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Paper recycling and saving trees


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The trees used in papermaking are specially farmed for productive purposes – in other words, they are planted and grown to be harvested. This means that paper recycling does not “save trees”. While recycled fibre is an alternative fibre for paper manufacturers, it does not seek to replace virgin fibre or conserve trees used for papermaking.

But we still need everyone to recycle their waste paper – at home, at school and at work.

Recycling of waste paper and packaging enables certain environmental benefits such diversion from landfill, ensuring the reuse of a material, and keeping the carbon (absorbed by the trees) locked up for longer. And it contributes to the economy through the making of products for local use and export, and by sustaining employment.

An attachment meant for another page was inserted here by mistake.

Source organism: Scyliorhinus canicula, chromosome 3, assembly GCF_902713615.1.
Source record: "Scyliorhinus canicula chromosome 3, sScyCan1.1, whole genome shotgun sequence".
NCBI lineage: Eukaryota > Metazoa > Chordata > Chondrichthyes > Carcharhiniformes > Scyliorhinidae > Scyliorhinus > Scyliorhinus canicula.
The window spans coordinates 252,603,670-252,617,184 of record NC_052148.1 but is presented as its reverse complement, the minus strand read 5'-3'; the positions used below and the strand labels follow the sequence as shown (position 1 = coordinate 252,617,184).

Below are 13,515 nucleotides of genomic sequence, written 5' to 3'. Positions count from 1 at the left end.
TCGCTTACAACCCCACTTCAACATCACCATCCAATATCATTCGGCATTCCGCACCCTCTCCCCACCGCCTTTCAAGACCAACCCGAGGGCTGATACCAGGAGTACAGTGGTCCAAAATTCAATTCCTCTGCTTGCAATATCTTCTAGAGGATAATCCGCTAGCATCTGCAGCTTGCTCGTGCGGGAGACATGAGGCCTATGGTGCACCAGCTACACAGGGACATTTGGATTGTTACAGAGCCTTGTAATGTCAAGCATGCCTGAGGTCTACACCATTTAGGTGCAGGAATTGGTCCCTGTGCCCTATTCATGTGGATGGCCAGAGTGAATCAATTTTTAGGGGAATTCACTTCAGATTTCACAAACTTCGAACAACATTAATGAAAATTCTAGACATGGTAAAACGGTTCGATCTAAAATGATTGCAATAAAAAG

Depending on the purpose of new material such as paper packaging, recycled fibres can be used in combination with or to replace virgin fibres. However, recycled fibres and virgin fibres are not two separate streams but are interconnected and interdependent. With every paper-making (re)cycle, the fibres gradually deteriorate until they may be rejected during preparatory pulp-cleaning process.

According to Kreplin, Schabel and Putz (December 2019), thanks to low losses during recycling, fibres from corrugated boxes can be recycled 25 times without experiencing signs of a “recycling collapse”. Depending on the specific fibre-based product/fibre type and the corresponding recycling processes and losses during recycling, the average number of cycles can be lower. Introducing virgin fibres helps to maintain pulp volume, quality and mechanical properties. (Source: Circularity by Design for Fibre-Based Packaging, 4evergreen).